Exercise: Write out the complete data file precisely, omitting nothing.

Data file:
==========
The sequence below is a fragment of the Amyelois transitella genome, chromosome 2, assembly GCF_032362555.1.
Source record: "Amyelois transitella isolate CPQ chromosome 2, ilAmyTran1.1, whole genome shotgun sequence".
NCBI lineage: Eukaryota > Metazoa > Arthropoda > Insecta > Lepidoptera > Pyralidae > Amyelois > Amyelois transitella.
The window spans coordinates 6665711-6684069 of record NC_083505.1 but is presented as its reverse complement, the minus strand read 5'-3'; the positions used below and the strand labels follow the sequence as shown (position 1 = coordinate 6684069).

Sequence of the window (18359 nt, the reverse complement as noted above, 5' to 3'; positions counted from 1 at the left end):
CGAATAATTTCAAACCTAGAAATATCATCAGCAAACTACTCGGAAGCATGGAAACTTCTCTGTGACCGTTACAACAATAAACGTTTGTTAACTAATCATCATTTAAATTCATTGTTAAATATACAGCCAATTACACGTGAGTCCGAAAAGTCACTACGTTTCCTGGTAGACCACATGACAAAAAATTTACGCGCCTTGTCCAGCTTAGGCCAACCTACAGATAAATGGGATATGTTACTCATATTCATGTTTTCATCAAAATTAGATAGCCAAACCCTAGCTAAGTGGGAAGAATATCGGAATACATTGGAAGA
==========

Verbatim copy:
The sequence below is a fragment of the Amyelois transitella genome, chromosome 2, assembly GCF_032362555.1.
Source record: "Amyelois transitella isolate CPQ chromosome 2, ilAmyTran1.1, whole genome shotgun sequence".
NCBI lineage: Eukaryota > Metazoa > Arthropoda > Insecta > Lepidoptera > Pyralidae > Amyelois > Amyelois transitella.
The window spans coordinates 6665711-6684069 of record NC_083505.1 but is presented as its reverse complement, the minus strand read 5'-3'; the positions used below and the strand labels follow the sequence as shown (position 1 = coordinate 6684069).

Sequence of the window (18359 nt, the reverse complement as noted above, 5' to 3'; positions counted from 1 at the left end):
CGAATAATTTCAAACCTAGAAATATCATCAGCAAACTACTCGGAAGCATGGAAACTTCTCTGTGACCGTTACAACAATAAACGTTTGTTAACTAATCATCATTTAAATTCATTGTTAAATATACAGCCAATTACACGTGAGTCCGAAAAGTCACTACGTTTCCTGGTAGACCACATGACAAAAAATTTACGCGCCTTGTCCAGCTTAGGCCAACCTACAGATAAATGGGATATGTTACTCATATTCATGTTTTCATCAAAATTAGATAGCCAAACCCTAGCTAAGTGGGAAGAATATCGGAATACATTGGAAGA